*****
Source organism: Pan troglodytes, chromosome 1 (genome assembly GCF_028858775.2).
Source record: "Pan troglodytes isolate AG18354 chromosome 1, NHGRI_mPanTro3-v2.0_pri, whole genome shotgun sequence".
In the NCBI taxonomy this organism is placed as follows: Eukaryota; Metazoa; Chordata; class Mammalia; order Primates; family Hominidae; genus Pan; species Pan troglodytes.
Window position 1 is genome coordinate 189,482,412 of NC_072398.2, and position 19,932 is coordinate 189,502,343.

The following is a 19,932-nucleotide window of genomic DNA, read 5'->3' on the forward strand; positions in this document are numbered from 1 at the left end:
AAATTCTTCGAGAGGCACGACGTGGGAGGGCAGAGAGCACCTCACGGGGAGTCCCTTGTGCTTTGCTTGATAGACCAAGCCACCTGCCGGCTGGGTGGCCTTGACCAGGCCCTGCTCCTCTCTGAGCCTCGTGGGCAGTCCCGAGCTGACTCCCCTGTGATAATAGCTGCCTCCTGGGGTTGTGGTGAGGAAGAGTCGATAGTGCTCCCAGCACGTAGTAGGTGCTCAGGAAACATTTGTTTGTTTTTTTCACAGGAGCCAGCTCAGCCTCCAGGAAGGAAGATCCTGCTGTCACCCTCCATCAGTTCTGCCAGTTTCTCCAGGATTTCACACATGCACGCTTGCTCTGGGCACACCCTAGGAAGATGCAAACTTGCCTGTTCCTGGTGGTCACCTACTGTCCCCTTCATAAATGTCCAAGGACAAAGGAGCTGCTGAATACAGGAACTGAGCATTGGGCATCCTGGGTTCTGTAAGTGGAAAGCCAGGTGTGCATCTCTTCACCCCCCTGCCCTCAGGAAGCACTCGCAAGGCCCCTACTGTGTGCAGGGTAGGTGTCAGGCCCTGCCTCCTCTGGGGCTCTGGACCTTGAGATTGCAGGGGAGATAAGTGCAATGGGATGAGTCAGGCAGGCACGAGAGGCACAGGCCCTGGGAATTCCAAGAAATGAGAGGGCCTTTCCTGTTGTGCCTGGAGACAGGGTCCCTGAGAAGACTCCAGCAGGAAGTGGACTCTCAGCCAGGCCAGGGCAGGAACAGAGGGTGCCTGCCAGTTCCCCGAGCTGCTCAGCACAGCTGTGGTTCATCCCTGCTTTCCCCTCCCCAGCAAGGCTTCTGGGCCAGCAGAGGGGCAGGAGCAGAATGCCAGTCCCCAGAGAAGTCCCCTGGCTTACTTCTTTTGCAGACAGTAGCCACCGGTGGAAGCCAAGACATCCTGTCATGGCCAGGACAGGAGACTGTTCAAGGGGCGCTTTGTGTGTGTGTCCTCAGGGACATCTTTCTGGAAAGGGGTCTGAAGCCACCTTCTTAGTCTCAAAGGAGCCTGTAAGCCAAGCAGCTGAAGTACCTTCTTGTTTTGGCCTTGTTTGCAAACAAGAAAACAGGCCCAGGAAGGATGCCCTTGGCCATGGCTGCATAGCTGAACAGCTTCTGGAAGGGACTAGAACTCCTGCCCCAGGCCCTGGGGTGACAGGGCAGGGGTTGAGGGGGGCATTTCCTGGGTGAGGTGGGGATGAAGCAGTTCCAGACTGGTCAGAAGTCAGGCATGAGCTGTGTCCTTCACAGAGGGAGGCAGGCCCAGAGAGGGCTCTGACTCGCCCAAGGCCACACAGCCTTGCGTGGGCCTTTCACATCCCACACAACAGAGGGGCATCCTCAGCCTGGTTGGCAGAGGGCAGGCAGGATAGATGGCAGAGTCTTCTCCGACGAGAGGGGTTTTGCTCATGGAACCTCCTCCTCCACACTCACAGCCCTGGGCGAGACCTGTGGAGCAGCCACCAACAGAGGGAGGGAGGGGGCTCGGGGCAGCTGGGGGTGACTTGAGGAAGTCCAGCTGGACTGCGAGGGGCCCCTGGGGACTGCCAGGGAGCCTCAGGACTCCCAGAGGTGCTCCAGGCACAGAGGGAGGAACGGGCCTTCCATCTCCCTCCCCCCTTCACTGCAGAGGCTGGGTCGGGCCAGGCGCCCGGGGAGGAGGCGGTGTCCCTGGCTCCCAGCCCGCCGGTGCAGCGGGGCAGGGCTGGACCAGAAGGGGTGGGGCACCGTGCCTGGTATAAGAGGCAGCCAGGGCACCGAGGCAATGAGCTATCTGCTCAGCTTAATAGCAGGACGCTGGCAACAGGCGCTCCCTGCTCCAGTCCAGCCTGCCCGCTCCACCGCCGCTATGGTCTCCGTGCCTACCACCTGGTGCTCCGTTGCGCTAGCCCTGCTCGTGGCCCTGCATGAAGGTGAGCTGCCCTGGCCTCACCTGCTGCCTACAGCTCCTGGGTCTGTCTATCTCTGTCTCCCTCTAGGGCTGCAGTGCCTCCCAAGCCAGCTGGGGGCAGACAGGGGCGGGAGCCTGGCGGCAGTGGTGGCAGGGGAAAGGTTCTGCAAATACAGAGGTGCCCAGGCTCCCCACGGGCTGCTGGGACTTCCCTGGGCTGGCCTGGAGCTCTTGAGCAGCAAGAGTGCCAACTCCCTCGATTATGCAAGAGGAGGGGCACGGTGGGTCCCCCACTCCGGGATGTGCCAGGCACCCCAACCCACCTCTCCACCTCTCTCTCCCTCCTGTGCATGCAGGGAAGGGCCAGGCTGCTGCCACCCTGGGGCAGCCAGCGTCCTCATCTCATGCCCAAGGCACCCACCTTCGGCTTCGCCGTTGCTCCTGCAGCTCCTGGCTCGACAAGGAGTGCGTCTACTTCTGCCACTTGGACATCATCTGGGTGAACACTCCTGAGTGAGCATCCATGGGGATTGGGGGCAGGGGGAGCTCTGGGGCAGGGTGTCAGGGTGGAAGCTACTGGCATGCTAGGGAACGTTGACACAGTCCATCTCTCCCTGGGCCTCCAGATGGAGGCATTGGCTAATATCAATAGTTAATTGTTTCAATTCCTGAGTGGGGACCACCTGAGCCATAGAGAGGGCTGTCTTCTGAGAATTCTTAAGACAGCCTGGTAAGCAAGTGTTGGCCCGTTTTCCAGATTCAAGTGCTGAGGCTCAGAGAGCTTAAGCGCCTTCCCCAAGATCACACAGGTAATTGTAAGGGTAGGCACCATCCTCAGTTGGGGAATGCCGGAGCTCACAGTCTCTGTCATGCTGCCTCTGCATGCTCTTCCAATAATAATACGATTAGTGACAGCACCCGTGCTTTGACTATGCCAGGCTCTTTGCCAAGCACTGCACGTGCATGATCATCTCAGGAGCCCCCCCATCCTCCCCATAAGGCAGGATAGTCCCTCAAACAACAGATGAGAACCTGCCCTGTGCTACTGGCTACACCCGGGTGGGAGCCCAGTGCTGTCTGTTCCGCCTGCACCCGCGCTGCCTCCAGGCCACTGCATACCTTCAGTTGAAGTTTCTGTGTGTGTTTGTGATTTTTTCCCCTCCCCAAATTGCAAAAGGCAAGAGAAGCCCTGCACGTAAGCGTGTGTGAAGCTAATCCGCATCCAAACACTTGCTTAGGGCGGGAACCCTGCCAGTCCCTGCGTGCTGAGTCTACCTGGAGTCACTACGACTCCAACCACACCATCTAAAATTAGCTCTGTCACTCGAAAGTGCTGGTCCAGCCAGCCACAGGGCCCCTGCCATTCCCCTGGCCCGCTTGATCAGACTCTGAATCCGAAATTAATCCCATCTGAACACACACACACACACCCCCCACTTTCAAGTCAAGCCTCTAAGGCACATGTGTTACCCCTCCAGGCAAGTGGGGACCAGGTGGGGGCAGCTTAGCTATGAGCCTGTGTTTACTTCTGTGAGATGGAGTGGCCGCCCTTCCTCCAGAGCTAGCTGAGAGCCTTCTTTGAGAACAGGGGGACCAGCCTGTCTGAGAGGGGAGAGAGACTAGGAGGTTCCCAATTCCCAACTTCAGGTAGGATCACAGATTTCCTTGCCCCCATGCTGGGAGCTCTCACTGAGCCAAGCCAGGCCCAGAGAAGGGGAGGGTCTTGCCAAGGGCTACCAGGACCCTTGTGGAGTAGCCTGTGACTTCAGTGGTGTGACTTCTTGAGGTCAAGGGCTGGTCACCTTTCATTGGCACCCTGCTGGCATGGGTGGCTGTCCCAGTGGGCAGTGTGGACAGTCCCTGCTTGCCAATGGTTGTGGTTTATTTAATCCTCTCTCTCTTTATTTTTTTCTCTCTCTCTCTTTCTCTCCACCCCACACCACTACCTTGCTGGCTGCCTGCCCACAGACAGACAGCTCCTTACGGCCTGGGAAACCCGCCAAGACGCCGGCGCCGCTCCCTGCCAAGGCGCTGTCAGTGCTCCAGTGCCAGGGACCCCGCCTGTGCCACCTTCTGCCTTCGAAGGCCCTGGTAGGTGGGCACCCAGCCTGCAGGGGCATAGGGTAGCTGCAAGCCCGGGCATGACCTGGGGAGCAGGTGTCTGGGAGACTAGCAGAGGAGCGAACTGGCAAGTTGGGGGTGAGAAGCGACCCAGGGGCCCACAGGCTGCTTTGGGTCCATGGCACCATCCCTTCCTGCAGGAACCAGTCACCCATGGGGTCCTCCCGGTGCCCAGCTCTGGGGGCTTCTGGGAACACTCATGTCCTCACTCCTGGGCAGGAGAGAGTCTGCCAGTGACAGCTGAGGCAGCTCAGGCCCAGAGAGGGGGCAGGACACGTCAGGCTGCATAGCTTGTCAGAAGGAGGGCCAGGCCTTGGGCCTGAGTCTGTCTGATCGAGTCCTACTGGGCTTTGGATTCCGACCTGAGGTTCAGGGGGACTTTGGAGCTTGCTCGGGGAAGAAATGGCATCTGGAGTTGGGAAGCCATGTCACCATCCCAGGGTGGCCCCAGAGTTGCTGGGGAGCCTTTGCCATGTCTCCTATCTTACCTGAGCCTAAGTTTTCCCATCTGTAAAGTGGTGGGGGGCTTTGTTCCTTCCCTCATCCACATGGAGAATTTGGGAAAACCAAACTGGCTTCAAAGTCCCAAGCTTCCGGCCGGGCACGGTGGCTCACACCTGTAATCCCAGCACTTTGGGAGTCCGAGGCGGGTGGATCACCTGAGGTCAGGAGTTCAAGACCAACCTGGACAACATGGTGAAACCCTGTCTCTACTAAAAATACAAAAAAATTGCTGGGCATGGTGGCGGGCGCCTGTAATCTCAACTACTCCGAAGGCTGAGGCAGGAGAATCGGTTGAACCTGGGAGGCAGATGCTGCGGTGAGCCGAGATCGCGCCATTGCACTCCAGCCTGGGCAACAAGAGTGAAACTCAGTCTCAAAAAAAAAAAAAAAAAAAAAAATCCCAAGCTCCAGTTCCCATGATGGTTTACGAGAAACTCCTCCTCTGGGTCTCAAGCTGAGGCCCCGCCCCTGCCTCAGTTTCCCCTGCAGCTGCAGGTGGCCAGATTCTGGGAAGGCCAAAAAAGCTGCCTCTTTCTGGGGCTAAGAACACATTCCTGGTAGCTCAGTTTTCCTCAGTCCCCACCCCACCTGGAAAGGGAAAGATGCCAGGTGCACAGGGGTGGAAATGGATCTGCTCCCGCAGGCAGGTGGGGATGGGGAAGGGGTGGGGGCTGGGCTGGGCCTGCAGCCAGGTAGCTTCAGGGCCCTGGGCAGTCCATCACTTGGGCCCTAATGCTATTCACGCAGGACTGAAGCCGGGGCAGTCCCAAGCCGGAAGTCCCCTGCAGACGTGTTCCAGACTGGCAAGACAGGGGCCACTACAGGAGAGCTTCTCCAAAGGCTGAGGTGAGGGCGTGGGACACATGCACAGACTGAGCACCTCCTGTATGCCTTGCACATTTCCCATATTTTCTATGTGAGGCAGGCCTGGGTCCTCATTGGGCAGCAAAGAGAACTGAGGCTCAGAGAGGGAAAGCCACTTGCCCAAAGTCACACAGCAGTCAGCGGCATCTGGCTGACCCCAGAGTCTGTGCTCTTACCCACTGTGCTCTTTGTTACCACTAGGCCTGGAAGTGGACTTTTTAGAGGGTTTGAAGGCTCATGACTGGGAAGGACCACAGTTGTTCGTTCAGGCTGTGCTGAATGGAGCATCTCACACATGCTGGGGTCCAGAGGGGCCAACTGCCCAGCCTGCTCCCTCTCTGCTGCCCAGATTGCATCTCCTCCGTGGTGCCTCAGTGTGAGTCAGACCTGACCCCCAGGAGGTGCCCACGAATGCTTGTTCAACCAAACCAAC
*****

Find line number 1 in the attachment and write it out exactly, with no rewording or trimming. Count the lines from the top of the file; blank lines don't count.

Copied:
Source organism: Pan troglodytes, chromosome 1 (genome assembly GCF_028858775.2).